Microsoft’s chosen instruction to block speculation is called lfence, which means “load fence.” lfence is another instruction that doesn’t really have anything to do with speculative execution. In principle, it is used to ensure that the processor has finished all outstanding attempts to load data from memory before it starts any new load attempts. The exact value of this instruction in x86 isn’t entirely clear (x86 already has strict rules about the order in which it attempts to perform loads from memory), but with the discovery of Spectre, lfence has taken on a new role: it, too, is a speculation block.

lfence is more convenient than cpuid because it doesn’t alter any registers, but lfence‘s use as a speculation block is slightly awkward. Intel, for its processors, has always documented lfence as having semi-serializing behavior; in principle, instructions performing stores could be reordered and executed speculatively, but those depending on loads could not. As with cpuid, this was largely a side-effect, not the explicit purpose of the instruction. For AMD, however, lfence hasn’t always been serializing. It is on some AMD architectures; it isn’t on others. That variation was permissible because of the way speculative execution behavior has always been treated as implementation details, not as a documented part of the architecture. The behavior in terms of the processor architecture is the same whether lfence serializes or not.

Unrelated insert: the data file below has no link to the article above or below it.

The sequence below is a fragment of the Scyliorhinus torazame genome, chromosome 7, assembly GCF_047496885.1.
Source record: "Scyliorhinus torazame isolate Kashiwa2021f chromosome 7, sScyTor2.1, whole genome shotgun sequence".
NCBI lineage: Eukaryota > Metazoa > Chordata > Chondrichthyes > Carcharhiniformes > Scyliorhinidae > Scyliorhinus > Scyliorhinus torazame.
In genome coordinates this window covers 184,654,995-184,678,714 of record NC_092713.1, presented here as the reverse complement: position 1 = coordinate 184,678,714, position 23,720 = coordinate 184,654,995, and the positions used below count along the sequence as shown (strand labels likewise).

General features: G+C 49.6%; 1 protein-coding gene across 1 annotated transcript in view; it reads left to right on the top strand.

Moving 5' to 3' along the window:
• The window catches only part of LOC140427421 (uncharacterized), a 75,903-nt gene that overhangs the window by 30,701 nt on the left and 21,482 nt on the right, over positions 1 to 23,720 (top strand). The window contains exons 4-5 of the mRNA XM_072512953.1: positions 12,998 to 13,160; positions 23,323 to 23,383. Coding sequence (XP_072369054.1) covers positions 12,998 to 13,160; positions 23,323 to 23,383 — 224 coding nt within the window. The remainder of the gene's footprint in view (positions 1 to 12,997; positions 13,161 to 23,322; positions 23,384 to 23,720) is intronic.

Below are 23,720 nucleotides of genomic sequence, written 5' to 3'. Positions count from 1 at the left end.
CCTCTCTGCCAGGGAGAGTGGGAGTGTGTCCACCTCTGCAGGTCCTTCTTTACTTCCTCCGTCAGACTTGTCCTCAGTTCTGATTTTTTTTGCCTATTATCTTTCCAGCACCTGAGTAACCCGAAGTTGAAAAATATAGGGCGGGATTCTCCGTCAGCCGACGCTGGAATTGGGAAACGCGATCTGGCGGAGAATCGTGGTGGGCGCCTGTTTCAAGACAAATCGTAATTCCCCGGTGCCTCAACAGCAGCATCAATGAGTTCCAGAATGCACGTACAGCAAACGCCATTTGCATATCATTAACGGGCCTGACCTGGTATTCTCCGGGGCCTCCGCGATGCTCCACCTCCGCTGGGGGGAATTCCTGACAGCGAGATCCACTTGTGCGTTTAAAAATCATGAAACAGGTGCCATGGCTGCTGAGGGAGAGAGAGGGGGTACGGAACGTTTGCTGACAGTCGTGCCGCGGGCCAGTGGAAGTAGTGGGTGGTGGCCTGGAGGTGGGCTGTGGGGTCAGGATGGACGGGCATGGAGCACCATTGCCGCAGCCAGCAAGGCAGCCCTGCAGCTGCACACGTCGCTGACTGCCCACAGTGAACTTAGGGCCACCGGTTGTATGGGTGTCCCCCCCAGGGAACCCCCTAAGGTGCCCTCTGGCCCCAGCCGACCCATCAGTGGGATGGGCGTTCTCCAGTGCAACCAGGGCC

As part of their responses to Spectre, Intel and AMD have both changed lfence. For Intel, the change appears to be documentation: lfence is now a full serializing instruction, but that appears not to have required any hardware changes, so it appears that the instruction always had this behavior in Intel’s implementations. AMD has adopted Intel’s convention; going forward, lfence will always be a serializing instruction that blocks speculative execution. AMD has issued a microcode update for its processors that have a non-serializing lfence to convert it into a a serializing lfence. It’ll likely be x86’s closest equivalent to ARM’s CSDB.